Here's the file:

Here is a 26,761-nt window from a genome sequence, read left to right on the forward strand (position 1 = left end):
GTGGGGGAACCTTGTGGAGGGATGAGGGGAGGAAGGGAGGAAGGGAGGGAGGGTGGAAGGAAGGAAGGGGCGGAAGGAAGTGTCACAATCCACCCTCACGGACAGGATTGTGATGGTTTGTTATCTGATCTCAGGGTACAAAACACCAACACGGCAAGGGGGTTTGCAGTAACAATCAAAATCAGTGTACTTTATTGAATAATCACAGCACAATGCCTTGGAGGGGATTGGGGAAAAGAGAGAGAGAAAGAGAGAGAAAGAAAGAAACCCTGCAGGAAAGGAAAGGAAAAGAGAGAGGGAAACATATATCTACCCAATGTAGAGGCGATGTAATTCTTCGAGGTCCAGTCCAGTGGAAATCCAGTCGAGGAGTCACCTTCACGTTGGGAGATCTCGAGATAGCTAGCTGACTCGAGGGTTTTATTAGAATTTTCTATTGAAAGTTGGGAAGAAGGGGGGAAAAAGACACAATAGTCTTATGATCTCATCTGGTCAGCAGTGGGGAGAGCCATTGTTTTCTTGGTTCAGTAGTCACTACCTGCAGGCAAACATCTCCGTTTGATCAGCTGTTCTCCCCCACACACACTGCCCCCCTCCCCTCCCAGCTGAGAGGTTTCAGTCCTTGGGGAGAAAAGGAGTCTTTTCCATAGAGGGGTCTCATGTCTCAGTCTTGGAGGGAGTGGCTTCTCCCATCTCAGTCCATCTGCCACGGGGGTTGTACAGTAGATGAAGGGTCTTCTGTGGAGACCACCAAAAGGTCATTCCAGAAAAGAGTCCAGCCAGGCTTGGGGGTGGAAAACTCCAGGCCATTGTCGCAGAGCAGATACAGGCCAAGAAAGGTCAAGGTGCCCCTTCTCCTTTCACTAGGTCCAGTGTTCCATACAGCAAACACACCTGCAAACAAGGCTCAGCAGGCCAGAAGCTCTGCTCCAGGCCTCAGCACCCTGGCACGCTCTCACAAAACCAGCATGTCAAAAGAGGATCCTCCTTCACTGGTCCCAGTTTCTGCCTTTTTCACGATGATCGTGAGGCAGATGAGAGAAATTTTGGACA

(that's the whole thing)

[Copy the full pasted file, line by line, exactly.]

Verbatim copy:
Here is a 26,761-nt window from a genome sequence, read left to right on the forward strand (position 1 = left end):
GTGGGGGAACCTTGTGGAGGGATGAGGGGAGGAAGGGAGGAAGGGAGGGAGGGTGGAAGGAAGGAAGGGGCGGAAGGAAGTGTCACAATCCACCCTCACGGACAGGATTGTGATGGTTTGTTATCTGATCTCAGGGTACAAAACACCAACACGGCAAGGGGGTTTGCAGTAACAATCAAAATCAGTGTACTTTATTGAATAATCACAGCACAATGCCTTGGAGGGGATTGGGGAAAAGAGAGAGAGAAAGAGAGAGAAAGAAAGAAACCCTGCAGGAAAGGAAAGGAAAAGAGAGAGGGAAACATATATCTACCCAATGTAGAGGCGATGTAATTCTTCGAGGTCCAGTCCAGTGGAAATCCAGTCGAGGAGTCACCTTCACGTTGGGAGATCTCGAGATAGCTAGCTGACTCGAGGGTTTTATTAGAATTTTCTATTGAAAGTTGGGAAGAAGGGGGGAAAAAGACACAATAGTCTTATGATCTCATCTGGTCAGCAGTGGGGAGAGCCATTGTTTTCTTGGTTCAGTAGTCACTACCTGCAGGCAAACATCTCCGTTTGATCAGCTGTTCTCCCCCACACACACTGCCCCCCTCCCCTCCCAGCTGAGAGGTTTCAGTCCTTGGGGAGAAAAGGAGTCTTTTCCATAGAGGGGTCTCATGTCTCAGTCTTGGAGGGAGTGGCTTCTCCCATCTCAGTCCATCTGCCACGGGGGTTGTACAGTAGATGAAGGGTCTTCTGTGGAGACCACCAAAAGGTCATTCCAGAAAAGAGTCCAGCCAGGCTTGGGGGTGGAAAACTCCAGGCCATTGTCGCAGAGCAGATACAGGCCAAGAAAGGTCAAGGTGCCCCTTCTCCTTTCACTAGGTCCAGTGTTCCATACAGCAAACACACCTGCAAACAAGGCTCAGCAGGCCAGAAGCTCTGCTCCAGGCCTCAGCACCCTGGCACGCTCTCACAAAACCAGCATGTCAAAAGAGGATCCTCCTTCACTGGTCCCAGTTTCTGCCTTTTTCACGATGATCGTGAGGCAGATGAGAGAAATTTTGGACA